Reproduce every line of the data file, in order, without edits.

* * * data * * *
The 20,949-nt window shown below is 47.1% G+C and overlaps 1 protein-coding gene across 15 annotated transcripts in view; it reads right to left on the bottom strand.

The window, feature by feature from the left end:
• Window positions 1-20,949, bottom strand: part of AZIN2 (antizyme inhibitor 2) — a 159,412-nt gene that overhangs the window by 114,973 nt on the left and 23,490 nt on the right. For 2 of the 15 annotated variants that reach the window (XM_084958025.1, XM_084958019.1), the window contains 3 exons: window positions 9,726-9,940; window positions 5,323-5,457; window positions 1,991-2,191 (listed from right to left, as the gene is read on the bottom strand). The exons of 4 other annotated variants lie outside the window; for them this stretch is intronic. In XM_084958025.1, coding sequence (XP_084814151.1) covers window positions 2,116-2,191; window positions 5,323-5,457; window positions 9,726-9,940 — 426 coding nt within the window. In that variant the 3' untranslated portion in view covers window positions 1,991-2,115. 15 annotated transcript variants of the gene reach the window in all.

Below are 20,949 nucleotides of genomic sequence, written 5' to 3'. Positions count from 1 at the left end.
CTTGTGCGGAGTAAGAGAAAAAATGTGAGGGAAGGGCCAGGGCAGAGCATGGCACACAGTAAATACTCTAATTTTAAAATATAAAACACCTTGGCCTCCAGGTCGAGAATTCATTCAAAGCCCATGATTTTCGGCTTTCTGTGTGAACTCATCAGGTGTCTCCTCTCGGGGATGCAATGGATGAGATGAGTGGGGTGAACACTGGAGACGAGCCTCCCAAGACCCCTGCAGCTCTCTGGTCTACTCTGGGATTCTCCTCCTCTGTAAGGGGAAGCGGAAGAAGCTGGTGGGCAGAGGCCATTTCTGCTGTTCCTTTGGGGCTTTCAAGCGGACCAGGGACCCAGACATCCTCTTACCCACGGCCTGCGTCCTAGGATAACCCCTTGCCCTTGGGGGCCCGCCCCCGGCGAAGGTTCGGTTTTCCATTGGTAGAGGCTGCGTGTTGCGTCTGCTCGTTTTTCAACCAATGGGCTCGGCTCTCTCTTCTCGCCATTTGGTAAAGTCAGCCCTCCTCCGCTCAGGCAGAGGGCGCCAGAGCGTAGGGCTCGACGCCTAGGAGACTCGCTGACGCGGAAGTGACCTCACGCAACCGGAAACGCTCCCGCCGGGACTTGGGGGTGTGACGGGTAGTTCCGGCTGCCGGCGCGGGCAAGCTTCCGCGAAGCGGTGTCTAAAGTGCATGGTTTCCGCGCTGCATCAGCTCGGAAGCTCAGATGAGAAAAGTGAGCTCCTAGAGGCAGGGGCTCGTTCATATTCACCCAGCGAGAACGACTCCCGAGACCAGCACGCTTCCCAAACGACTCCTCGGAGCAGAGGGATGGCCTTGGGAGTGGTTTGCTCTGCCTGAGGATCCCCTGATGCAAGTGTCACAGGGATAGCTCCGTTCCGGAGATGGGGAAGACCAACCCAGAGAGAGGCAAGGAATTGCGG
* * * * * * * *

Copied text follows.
The 20,949-nt window shown below is 47.1% G+C and overlaps 1 protein-coding gene across 15 annotated transcripts in view; it reads right to left on the bottom strand.

The window, feature by feature from the left end:
• Window positions 1-20,949, bottom strand: part of AZIN2 (antizyme inhibitor 2) — a 159,412-nt gene that overhangs the window by 114,973 nt on the left and 23,490 nt on the right. For 2 of the 15 annotated variants that reach the window (XM_084958025.1, XM_084958019.1), the window contains 3 exons: window positions 9,726-9,940; window positions 5,323-5,457; window positions 1,991-2,191 (listed from right to left, as the gene is read on the bottom strand). The exons of 4 other annotated variants lie outside the window; for them this stretch is intronic. In XM_084958025.1, coding sequence (XP_084814151.1) covers window positions 2,116-2,191; window positions 5,323-5,457; window positions 9,726-9,940 — 426 coding nt within the window. In that variant the 3' untranslated portion in view covers window positions 1,991-2,115. 15 annotated transcript variants of the gene reach the window in all.

Below are 20,949 nucleotides of genomic sequence, written 5' to 3'. Positions count from 1 at the left end.
CTTGTGCGGAGTAAGAGAAAAAATGTGAGGGAAGGGCCAGGGCAGAGCATGGCACACAGTAAATACTCTAATTTTAAAATATAAAACACCTTGGCCTCCAGGTCGAGAATTCATTCAAAGCCCATGATTTTCGGCTTTCTGTGTGAACTCATCAGGTGTCTCCTCTCGGGGATGCAATGGATGAGATGAGTGGGGTGAACACTGGAGACGAGCCTCCCAAGACCCCTGCAGCTCTCTGGTCTACTCTGGGATTCTCCTCCTCTGTAAGGGGAAGCGGAAGAAGCTGGTGGGCAGAGGCCATTTCTGCTGTTCCTTTGGGGCTTTCAAGCGGACCAGGGACCCAGACATCCTCTTACCCACGGCCTGCGTCCTAGGATAACCCCTTGCCCTTGGGGGCCCGCCCCCGGCGAAGGTTCGGTTTTCCATTGGTAGAGGCTGCGTGTTGCGTCTGCTCGTTTTTCAACCAATGGGCTCGGCTCTCTCTTCTCGCCATTTGGTAAAGTCAGCCCTCCTCCGCTCAGGCAGAGGGCGCCAGAGCGTAGGGCTCGACGCCTAGGAGACTCGCTGACGCGGAAGTGACCTCACGCAACCGGAAACGCTCCCGCCGGGACTTGGGGGTGTGACGGGTAGTTCCGGCTGCCGGCGCGGGCAAGCTTCCGCGAAGCGGTGTCTAAAGTGCATGGTTTCCGCGCTGCATCAGCTCGGAAGCTCAGATGAGAAAAGTGAGCTCCTAGAGGCAGGGGCTCGTTCATATTCACCCAGCGAGAACGACTCCCGAGACCAGCACGCTTCCCAAACGACTCCTCGGAGCAGAGGGATGGCCTTGGGAGTGGTTTGCTCTGCCTGAGGATCCCCTGATGCAAGTGTCACAGGGATAGCTCCGTTCCGGAGATGGGGAAGACCAACCCAGAGAGAGGCAAGGAATTGCGG